Political Empowerment and Mobilization Needs to be the Critical Metric for Funders

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New Orleans  I ’d like to just say it is a coincidence, but sometimes it just seems like fate. One day we write about how funders are explicitly and implicitly leading movements, campaigns, organizers, and organizations down blind alleys into box canyons for their own convenience without concern for the outcomes and happily doing so based on false metrics, and the next day there is a hallelujah chorus echoing the same argument, even more powerfully, on the op-ed page of the New York Times.

Rafia Zakaria is a columnist for Dawn, the Pakistani newspaper, and penned the piece entitled, “You Can’t ‘Empower’ Us with Chickens” pointedly discussing the misdirected efforts focusing on women, but she could as easily have been addressing the poor, migrants, and so many others with the same force. She names names taking down Melinda Gates argument that sending a chicken can empower women, Heifer International’s “enterpriser basket” of rabbits, fish, and silkworms, and India Partners plea for $100 for a sewing machine. Her point is the obvious one: economics can NOT be equated with empowerment.

Zakaria correctly argues that all of this was a high-jacking. Feminists of the 1980s from the Global South had introduced the priority of empowerment to stop gender subordination and “other oppressive structures” and developing “political mobilization.” The NGO and donor development community has sweated empowerment down to “technical programming” to “improve education and health.” The end result: “This depoliticized ‘empowerment’ serves everyone except the women it is supposed to help.” Amen. In fact the OCED issued its report today as well indicating that the same situation is true of course among rich countries as well, noting that there has been “no progress” in reducing the gap of income and political power between men and women in the last five years.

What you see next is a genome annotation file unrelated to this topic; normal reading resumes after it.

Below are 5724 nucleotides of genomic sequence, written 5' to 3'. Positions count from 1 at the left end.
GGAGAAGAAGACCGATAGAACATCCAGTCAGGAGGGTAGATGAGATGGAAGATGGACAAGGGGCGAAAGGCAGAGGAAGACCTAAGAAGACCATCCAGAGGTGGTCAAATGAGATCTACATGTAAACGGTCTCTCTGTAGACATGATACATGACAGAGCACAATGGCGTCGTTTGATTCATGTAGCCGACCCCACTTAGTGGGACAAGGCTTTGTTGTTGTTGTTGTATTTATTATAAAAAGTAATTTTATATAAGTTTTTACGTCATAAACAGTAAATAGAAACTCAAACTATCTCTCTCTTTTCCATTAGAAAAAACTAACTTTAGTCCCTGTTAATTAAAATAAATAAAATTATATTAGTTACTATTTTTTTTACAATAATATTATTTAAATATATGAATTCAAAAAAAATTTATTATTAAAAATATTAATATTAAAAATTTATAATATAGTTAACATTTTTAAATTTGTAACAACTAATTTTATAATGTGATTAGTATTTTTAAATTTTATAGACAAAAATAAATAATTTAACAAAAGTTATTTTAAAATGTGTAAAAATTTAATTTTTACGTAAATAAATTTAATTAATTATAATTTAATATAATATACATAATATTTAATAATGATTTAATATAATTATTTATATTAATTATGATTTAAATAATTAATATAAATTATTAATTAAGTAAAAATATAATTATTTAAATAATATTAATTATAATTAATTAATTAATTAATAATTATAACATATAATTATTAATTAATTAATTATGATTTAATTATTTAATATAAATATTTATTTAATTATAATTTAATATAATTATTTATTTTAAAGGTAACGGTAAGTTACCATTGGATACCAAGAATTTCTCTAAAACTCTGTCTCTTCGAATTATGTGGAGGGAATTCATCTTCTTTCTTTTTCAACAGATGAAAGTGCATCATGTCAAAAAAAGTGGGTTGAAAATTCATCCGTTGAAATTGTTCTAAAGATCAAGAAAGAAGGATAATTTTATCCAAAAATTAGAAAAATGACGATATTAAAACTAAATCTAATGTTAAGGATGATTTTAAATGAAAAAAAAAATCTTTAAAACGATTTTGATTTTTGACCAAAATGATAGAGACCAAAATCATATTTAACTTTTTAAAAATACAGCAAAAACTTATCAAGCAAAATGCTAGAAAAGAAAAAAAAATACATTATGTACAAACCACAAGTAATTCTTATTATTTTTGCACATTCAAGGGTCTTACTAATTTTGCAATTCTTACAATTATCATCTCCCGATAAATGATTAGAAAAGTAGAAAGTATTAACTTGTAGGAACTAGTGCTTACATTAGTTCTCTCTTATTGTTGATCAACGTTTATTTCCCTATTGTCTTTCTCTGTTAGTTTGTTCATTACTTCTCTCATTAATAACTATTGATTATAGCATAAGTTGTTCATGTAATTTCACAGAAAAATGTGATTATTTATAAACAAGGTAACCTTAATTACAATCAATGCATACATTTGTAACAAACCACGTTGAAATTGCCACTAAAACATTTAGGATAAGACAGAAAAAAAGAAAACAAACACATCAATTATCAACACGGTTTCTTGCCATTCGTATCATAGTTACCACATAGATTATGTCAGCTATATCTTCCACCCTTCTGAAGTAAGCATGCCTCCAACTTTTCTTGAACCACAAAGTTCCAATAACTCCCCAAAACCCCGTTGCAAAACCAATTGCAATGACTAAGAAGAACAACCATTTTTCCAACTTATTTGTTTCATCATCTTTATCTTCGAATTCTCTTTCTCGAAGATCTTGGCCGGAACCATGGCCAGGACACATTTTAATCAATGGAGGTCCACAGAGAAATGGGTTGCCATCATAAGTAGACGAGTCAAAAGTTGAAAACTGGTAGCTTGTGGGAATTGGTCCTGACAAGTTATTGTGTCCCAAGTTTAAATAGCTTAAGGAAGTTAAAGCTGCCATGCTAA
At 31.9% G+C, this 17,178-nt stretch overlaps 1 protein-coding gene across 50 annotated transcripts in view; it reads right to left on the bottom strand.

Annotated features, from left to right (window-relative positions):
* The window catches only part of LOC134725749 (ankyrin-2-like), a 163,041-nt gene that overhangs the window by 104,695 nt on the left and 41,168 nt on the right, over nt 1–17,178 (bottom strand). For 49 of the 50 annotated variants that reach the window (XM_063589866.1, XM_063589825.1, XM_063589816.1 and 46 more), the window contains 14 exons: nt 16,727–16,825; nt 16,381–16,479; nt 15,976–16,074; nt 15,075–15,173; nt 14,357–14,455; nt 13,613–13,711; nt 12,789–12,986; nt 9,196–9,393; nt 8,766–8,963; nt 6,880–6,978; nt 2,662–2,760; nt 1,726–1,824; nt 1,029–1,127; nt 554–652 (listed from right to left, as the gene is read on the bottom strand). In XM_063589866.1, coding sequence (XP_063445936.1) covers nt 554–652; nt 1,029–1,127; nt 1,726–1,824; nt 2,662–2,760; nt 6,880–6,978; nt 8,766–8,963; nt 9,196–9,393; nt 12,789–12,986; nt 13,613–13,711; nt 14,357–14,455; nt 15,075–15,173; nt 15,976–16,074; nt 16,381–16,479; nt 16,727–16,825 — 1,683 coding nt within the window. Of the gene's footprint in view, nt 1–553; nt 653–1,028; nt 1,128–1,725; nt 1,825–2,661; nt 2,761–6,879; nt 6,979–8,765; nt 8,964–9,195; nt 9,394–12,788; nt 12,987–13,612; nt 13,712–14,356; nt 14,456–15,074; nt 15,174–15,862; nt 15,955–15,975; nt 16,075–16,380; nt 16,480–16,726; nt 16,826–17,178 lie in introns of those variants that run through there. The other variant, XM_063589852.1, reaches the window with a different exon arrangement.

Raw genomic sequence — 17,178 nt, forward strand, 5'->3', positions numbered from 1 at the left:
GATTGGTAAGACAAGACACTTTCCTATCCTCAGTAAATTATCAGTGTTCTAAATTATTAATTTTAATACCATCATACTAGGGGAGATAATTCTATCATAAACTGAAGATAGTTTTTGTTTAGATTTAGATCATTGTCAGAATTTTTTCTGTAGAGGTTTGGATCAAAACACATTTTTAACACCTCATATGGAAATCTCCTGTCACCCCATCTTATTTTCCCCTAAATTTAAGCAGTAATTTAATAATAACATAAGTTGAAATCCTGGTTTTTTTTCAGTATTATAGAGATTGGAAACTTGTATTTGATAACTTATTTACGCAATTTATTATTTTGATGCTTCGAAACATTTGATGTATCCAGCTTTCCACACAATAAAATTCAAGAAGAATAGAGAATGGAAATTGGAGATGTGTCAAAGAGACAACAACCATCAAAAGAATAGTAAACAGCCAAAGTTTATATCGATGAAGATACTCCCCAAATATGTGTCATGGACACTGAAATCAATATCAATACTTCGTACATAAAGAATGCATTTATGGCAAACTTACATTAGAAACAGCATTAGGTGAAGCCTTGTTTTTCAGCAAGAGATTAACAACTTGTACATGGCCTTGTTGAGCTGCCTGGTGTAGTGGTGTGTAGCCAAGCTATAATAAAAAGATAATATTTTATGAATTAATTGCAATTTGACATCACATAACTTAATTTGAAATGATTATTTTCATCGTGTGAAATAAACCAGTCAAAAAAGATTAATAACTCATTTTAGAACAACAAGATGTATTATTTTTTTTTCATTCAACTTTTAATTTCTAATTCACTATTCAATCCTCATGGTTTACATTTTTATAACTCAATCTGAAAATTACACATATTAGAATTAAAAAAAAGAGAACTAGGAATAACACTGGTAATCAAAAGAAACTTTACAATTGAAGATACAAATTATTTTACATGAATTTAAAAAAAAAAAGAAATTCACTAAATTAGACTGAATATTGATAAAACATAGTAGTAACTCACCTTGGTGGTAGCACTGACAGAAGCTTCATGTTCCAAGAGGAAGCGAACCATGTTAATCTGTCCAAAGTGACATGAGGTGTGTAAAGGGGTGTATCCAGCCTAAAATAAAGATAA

In a devastatingly accurate critique of the fake metrics of recipient organizations that includes touting enrollment in schools without revealing graduation rates along with the lack of sustainable income in the families getting the chickens and other animal husbandry “gift,” Zakaria states the verdict plainly:

…there is a skirting of the truth that without political change, the structures that discriminate against women can’t be dismantled and any advances they do make will be unsustainable. Numbers never lie, but they do omit.”

She goes further, and rightly so, arguing about the ludicrous exercise of offering classes to ex-fighters of the Sri Lanka Liberation Tigers in cake decorating, sewing, and hairstyling. Personally, i’ll bet there were some women walking out of those classes, saying “get me a gun!” Zakaria argues, “It’s time for a change to the ‘empowerment’ conversation. Development organizations’ programs must be evaluated on the basis of whether they enable women to increase their potential for political mobilization….” Furthermore she correctly states that “The idea that development goals and agendas should be apolitical must be discarded.”

Now add to all of her references to women, low-and-moderate income families, minorities, immigrants, migrants, and millions upon millions of the powerless, and substitute the United States and other countries for the global inflection and donors, foundations, and the rich for development groups, and her argument holds true across the board.